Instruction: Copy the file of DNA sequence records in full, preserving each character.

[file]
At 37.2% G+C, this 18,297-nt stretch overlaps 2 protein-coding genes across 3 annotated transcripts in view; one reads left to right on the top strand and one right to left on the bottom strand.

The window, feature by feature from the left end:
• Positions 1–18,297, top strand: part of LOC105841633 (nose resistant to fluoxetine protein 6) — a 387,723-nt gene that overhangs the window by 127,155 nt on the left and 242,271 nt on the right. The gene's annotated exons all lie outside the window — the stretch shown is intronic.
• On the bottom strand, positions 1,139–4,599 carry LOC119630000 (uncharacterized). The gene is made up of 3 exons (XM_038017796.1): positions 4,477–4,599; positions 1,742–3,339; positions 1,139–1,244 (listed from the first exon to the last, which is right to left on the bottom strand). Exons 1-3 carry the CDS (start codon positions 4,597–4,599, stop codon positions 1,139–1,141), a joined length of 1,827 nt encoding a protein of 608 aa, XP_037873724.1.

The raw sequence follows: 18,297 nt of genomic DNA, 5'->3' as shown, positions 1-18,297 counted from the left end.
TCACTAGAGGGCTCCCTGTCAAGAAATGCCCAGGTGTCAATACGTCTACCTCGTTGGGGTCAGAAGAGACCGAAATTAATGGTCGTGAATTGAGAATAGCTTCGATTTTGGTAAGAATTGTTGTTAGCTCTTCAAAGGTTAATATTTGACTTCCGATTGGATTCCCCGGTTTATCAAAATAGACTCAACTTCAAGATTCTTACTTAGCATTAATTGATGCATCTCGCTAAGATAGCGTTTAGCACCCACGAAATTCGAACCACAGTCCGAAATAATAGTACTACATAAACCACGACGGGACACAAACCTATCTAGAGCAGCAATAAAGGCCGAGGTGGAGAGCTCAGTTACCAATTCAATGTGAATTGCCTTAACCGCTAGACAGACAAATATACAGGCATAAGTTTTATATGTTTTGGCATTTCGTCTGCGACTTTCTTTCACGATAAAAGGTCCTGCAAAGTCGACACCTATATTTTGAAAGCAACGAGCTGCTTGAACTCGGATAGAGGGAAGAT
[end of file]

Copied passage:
At 37.2% G+C, this 18,297-nt stretch overlaps 2 protein-coding genes across 3 annotated transcripts in view; one reads left to right on the top strand and one right to left on the bottom strand.

The window, feature by feature from the left end:
• Positions 1–18,297, top strand: part of LOC105841633 (nose resistant to fluoxetine protein 6) — a 387,723-nt gene that overhangs the window by 127,155 nt on the left and 242,271 nt on the right. The gene's annotated exons all lie outside the window — the stretch shown is intronic.
• On the bottom strand, positions 1,139–4,599 carry LOC119630000 (uncharacterized). The gene is made up of 3 exons (XM_038017796.1): positions 4,477–4,599; positions 1,742–3,339; positions 1,139–1,244 (listed from the first exon to the last, which is right to left on the bottom strand). Exons 1-3 carry the CDS (start codon positions 4,597–4,599, stop codon positions 1,139–1,141), a joined length of 1,827 nt encoding a protein of 608 aa, XP_037873724.1.

The raw sequence follows: 18,297 nt of genomic DNA, 5'->3' as shown, positions 1-18,297 counted from the left end.
TCACTAGAGGGCTCCCTGTCAAGAAATGCCCAGGTGTCAATACGTCTACCTCGTTGGGGTCAGAAGAGACCGAAATTAATGGTCGTGAATTGAGAATAGCTTCGATTTTGGTAAGAATTGTTGTTAGCTCTTCAAAGGTTAATATTTGACTTCCGATTGGATTCCCCGGTTTATCAAAATAGACTCAACTTCAAGATTCTTACTTAGCATTAATTGATGCATCTCGCTAAGATAGCGTTTAGCACCCACGAAATTCGAACCACAGTCCGAAATAATAGTACTACATAAACCACGACGGGACACAAACCTATCTAGAGCAGCAATAAAGGCCGAGGTGGAGAGCTCAGTTACCAATTCAATGTGAATTGCCTTAACCGCTAGACAGACAAATATACAGGCATAAGTTTTATATGTTTTGGCATTTCGTCTGCGACTTTCTTTCACGATAAAAGGTCCTGCAAAGTCGACACCTATATTTTGAAAGCAACGAGCTGCTTGAACTCGGATAGAGGGAAGAT